We hear about all types of learning, but there is really only one kind: The learning that drives the desired behavior changes and business results. Period. Anything else misses the point.

Learning has evolved and comes in many varieties from instructor-led to CBT, eLearning, vLearning and now mLearning, along with the systems that support them like LMS, LCMS, CMS and more. The bottom line is that learning doesn’t end when the formal class or session is over. And that is where mobile comes into play, says Josh Klarin, vice president of Business Development for the Consulting Division of Sequent.

“Mobile devices allow us to extend our learning environment and make critical information, performance support tools, refreshers and much more available to our workforce when and where it’s needed,” says Klarin. “The notion of ‘moment of need’ and ‘on the spot’ learning takes on a real meaning with real impact and results through mobile devices. There are even solutions that do not rely on being connected to the Internet and still provide measurement. So, the ‘no bars’ situation is not a factor.”

Smart Business spoke with Klarin about how to incorporate mobile into your corporate learning strategy.

How have mobile devices changed the game?

Mobile devices such as iPads change the learning game not only by their portability, but more important, by their capabilities. The use of high-quality HD video for simulations, role plays, improved learner interaction and engagement have demonstrated improved results in learning and retention.

How do you know which mix or blended approach is right for your organization?

Here are a few questions that can be asked when considering your strategy. Does it:

* Help you achieve your business objectives?

* Make learning more engaging and effective?

* Drive real change and create a learning culture?

* Extend the learning environment?

* Reach all users, at all levels at all times, when needed?

* Reduce classroom hours?

* Reduce/eliminate retraining?

* Provide immediate feedback?

* Identify areas needing attention?

If you answered no to any of these questions, you should consider what an extended learning environment can do for your program. Mobility is the solution. Associates are bringing their own devices to work (and everywhere else), extending the classroom to not only increase engagement, but add value to content, redefine performance support, improve access and enhance the user experience.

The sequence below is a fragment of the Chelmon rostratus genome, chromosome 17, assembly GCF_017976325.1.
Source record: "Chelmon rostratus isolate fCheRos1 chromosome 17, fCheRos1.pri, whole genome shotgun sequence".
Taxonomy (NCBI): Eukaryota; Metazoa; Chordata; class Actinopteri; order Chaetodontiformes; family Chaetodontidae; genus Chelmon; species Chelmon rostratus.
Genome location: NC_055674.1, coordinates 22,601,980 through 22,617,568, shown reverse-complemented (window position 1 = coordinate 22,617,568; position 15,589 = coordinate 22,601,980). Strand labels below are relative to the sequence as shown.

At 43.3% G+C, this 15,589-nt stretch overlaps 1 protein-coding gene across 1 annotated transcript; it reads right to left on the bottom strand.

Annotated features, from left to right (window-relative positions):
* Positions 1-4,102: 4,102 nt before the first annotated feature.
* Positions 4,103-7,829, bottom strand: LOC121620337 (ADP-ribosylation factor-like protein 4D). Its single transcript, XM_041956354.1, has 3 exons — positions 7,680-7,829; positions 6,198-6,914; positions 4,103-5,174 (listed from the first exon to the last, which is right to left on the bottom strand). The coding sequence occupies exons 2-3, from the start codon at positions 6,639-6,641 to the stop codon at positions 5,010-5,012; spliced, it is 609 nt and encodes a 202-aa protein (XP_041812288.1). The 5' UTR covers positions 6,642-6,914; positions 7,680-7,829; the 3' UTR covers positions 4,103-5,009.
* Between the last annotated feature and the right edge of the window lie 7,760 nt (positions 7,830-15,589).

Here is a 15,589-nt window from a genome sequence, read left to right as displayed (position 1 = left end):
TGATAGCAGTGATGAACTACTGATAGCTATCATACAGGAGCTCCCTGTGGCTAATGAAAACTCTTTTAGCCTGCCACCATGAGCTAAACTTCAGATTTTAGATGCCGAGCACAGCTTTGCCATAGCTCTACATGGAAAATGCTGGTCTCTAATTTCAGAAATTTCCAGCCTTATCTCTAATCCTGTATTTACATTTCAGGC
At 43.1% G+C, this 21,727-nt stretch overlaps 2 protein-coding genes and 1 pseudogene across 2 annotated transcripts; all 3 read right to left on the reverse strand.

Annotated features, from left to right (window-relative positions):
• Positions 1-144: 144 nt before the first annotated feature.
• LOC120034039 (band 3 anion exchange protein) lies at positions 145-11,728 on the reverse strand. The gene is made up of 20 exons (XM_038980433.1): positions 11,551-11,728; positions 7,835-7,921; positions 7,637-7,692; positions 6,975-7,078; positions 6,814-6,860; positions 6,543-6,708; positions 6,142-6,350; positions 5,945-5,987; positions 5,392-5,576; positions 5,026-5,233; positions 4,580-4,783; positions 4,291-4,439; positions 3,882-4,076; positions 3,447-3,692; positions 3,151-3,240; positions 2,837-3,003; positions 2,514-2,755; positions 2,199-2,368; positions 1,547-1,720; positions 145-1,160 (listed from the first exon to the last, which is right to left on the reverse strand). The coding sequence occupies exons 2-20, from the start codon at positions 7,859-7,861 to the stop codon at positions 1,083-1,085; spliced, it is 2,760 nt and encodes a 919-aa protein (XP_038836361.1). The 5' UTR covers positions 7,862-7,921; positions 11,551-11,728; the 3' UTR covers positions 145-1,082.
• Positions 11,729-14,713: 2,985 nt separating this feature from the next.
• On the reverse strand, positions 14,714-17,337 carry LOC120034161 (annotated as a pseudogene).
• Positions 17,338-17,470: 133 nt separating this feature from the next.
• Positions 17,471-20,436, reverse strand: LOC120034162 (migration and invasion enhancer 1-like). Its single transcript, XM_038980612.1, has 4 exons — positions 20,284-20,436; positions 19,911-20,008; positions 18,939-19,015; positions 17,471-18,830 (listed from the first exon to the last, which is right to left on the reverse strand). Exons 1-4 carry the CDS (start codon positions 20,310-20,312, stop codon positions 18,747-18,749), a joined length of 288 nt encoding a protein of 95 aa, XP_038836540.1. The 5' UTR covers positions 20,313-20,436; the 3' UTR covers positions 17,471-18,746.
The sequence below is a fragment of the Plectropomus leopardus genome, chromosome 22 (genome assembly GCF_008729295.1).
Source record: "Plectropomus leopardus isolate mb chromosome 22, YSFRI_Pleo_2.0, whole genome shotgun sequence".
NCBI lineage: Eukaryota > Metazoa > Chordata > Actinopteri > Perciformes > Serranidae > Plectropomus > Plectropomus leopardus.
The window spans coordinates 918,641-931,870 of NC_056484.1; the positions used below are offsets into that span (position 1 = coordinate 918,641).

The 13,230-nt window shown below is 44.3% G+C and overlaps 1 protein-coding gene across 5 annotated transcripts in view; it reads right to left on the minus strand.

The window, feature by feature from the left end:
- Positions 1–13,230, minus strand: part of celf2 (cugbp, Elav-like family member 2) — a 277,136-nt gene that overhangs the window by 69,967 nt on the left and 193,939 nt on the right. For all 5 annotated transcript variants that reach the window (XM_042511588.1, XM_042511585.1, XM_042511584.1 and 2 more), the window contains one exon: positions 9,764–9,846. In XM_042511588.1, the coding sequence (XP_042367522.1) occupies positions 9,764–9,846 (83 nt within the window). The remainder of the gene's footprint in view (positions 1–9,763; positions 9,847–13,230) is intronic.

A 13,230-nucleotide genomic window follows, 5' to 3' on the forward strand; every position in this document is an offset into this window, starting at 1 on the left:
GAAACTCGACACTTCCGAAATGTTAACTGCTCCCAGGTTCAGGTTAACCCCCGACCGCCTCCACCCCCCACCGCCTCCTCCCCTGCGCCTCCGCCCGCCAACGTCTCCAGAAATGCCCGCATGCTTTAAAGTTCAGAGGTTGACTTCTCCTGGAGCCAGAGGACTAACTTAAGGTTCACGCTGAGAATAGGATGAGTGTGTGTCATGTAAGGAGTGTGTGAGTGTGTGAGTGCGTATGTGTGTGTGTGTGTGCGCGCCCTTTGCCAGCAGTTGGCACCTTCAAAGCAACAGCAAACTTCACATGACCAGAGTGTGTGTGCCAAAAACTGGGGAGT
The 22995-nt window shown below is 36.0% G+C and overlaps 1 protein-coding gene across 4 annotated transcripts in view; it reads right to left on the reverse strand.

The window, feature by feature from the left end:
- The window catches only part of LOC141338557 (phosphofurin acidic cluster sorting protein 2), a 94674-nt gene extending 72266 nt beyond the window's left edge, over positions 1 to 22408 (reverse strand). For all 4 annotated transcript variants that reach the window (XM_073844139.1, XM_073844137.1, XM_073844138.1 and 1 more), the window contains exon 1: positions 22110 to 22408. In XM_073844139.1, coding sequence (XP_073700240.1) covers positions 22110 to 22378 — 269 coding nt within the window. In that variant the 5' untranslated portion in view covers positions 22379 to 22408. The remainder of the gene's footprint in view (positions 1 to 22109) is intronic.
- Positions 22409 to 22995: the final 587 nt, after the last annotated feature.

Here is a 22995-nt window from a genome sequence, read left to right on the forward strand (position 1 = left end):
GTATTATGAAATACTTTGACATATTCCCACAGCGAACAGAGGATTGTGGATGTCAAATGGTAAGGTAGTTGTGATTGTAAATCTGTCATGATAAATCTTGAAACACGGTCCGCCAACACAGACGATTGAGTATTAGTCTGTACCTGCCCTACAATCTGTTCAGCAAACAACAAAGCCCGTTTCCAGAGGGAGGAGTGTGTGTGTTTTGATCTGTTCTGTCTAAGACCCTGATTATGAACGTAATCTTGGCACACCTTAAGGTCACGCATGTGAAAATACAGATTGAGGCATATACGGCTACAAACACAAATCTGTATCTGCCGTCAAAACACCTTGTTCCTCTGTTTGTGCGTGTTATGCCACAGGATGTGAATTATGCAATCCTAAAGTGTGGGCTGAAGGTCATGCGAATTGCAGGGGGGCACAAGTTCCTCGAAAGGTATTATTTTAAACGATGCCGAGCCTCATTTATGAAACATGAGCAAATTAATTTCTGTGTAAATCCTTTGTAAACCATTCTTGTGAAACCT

What else is on the horizon for the mobile market?

* Think of mobile as a distinct, standalone capability. It is part of the delivery options that are increasingly being requested and required by the learners and their leaders.

* Mobile learning is not a novelty. It is part of a newly defined solution that deals with shorter engagements, lean learning, and access. The key is finding its place on the learning continuum.

* As the Millennials continue to hit the market and move to higher positions, the way they are learning, and have learned at all levels of school, will become the norm and they will influence and drive these changes. They are now expecting to learn in a connected, collaborative, social and, in many ways, informal environment.

* It will also be easier to access shorter, video-based learning.  This will include gaming and simulations.

* The perspective here is that mobility drives the behavior. It’s the access to content when and where it’s needed that’s key.

* Instructor-led training will not disappear by any stretch of the imagination. But the tools they use in the classroom and the extended learning experience are changing.

* Consider what the LD and CLO teams are facing. Learning is coming back to the forefront. This is due in part to improved accessibility and better employee engagement through the devices.  Learning can be fun again. And effective  And measured. And prove its ROI.

* As employment turns positive, more will re-enter the market, and the need to train, refresh, and reinforce will increase.

It has always been a challenge to sustain learning and extend the learning experience beyond the initial classroom or course delivery.

Mobile changes the game and allows the CLO to reach all the learners, wherever they are, whenever they need it. It opens up access to critical information and allows the enterprise to reinforce learning, check knowledge and provide refreshers when needed.

Mobile is a wonderfully enabling solution and should be an integrated part of every learning strategy and plan. We should look at it as a true game changer that makes learning more accessible, effective and yes, even fun, while effectively improving business results and employee engagement.

Josh Klarin is vice president of Business Development for the Consulting Division of Sequent where he specializes in learning environment strategy and execution and leads the company’s mobile learning practice. He has more than 25 years of HR experience concentrating on learning to drive desirable results using learning technologies to address all aspects of employee development and engagement. These solutions help to build and retain workforce, improve leadership and development, and strengthen strategic partnerships with lines of business and partners across the enterprise. Reach him at (888) 456-3627 or jklarin@sequent.biz.

Insights HR Outsourcing is brought to you by Sequent

Published in Cincinnati

Interested in learning why your company’s mobility strategy is failing?